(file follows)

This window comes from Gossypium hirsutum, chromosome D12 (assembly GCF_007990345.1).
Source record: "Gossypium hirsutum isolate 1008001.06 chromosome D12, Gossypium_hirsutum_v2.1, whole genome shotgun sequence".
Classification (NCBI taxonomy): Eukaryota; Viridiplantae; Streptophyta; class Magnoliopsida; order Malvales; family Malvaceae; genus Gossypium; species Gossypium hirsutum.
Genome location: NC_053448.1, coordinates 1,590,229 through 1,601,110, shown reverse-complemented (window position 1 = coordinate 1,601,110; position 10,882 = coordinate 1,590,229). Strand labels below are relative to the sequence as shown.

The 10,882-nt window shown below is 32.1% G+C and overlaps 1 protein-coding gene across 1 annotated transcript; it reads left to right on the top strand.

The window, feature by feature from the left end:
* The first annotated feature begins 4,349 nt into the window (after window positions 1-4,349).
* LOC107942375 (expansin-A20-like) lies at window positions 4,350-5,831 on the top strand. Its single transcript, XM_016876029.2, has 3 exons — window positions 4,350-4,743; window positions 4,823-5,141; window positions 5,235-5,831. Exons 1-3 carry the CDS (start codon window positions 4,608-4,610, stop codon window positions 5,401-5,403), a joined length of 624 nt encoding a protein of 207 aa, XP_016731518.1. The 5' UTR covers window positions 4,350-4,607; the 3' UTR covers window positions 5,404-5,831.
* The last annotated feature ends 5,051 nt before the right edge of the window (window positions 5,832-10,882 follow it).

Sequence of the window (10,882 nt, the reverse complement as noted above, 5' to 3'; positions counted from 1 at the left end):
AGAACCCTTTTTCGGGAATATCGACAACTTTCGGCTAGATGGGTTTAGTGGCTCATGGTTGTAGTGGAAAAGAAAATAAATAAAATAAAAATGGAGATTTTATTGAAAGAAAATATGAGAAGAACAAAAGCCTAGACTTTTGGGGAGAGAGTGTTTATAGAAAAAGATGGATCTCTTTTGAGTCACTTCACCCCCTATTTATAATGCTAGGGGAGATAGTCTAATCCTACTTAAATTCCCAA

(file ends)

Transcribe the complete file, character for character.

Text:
This window comes from Gossypium hirsutum, chromosome D12 (assembly GCF_007990345.1).
Source record: "Gossypium hirsutum isolate 1008001.06 chromosome D12, Gossypium_hirsutum_v2.1, whole genome shotgun sequence".
Classification (NCBI taxonomy): Eukaryota; Viridiplantae; Streptophyta; class Magnoliopsida; order Malvales; family Malvaceae; genus Gossypium; species Gossypium hirsutum.
Genome location: NC_053448.1, coordinates 1,590,229 through 1,601,110, shown reverse-complemented (window position 1 = coordinate 1,601,110; position 10,882 = coordinate 1,590,229). Strand labels below are relative to the sequence as shown.

The 10,882-nt window shown below is 32.1% G+C and overlaps 1 protein-coding gene across 1 annotated transcript; it reads left to right on the top strand.

The window, feature by feature from the left end:
* The first annotated feature begins 4,349 nt into the window (after window positions 1-4,349).
* LOC107942375 (expansin-A20-like) lies at window positions 4,350-5,831 on the top strand. Its single transcript, XM_016876029.2, has 3 exons — window positions 4,350-4,743; window positions 4,823-5,141; window positions 5,235-5,831. Exons 1-3 carry the CDS (start codon window positions 4,608-4,610, stop codon window positions 5,401-5,403), a joined length of 624 nt encoding a protein of 207 aa, XP_016731518.1. The 5' UTR covers window positions 4,350-4,607; the 3' UTR covers window positions 5,404-5,831.
* The last annotated feature ends 5,051 nt before the right edge of the window (window positions 5,832-10,882 follow it).

Sequence of the window (10,882 nt, the reverse complement as noted above, 5' to 3'; positions counted from 1 at the left end):
AGAACCCTTTTTCGGGAATATCGACAACTTTCGGCTAGATGGGTTTAGTGGCTCATGGTTGTAGTGGAAAAGAAAATAAATAAAATAAAAATGGAGATTTTATTGAAAGAAAATATGAGAAGAACAAAAGCCTAGACTTTTGGGGAGAGAGTGTTTATAGAAAAAGATGGATCTCTTTTGAGTCACTTCACCCCCTATTTATAATGCTAGGGGAGATAGTCTAATCCTACTTAAATTCCCAA